The SCHIRN pushes space- and time-related boundaries, time and again rethinks things, extends the exhibition space to include the Internet, and provides exhaustive WIFI and progressive digital communication offers free of charge. As one of the most outstanding art institutions in all of Europe, it has also been a constant in Frankfurt’s cultural life, a place were interested citizens, patrons and partners, young or established artists, committed friends, as well as people from throughout the world come together. The SCHIRN is not a temporary museum—not in terms of its content-related orientation, presentation design, or its art-historical approach. As an institution without a collection it is the SCHIRN's responsibility to develop well-founded suggestions from a contemporary perspective. This promotes a discourse that can be taken up again by museums.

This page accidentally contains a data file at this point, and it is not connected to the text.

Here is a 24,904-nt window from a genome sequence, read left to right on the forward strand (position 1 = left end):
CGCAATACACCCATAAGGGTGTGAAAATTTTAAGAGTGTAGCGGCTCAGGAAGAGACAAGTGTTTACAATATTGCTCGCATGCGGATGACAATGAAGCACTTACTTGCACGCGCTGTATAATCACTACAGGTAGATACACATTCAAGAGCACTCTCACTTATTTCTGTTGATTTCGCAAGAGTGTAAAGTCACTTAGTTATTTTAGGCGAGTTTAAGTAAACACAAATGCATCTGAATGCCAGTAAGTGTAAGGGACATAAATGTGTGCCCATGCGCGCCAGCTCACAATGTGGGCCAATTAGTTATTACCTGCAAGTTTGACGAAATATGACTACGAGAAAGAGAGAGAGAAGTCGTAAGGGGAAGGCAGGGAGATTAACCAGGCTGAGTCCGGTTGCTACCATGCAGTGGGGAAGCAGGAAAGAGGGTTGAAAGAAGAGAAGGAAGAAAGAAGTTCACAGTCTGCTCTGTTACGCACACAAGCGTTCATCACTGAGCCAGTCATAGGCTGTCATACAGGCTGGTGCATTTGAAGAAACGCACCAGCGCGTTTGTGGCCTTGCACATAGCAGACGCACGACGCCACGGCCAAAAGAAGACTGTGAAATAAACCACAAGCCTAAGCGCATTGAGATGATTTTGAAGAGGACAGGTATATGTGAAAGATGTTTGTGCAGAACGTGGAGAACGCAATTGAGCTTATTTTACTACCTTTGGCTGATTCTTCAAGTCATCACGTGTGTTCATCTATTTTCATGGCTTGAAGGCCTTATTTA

The SCHIRN KUNSTHALLE FRANKFURT has presented major surveys dedicated to radical turn-of-the-century Austrian art, to pioneering artistic positions ranging from Expressionism and Dadaism to the Surrealist object art by Dalí and Man Ray, as well as dealt for the first time with female artists of the Impressionist movement. The world of bohemian life in Paris became visible in “Esprit Montmartre,” and “German Pop” demonstrated how surprising the specifically German version of Pop Art is. Light was also shed on sociohistorical and historico-cultural subjects such as “Shopping—A Century of Art and Consumer Culture,” “Privacy,” the visual art of the Stalin period, or New Romanticism in contemporary art; other presentations revealed the influence of Charles Darwin’s theories on art of the nineteenth and twentieth centuries, or the intriguing causalities between artists of the modern era and self-proclaimed “prophets” of this period. Large-scale solo exhibitions dealt with the oeuvres of artists such as Carsten Nicolai, Odilon Redon, Edward Kienholz and Nancy Reddin-Kienholz, Edvard Munch, Jeff Koons, Gustave Courbet, Yoko Ono, Théodore Géricault, Philip Guston, and Helene Schjerfbeck. Jan De Cock, Jonathan Meese, John Bock, Mike Bouchet, Tobias Rehberger, and Doug Aitken developed new exhibitions especially for the SCHIRN.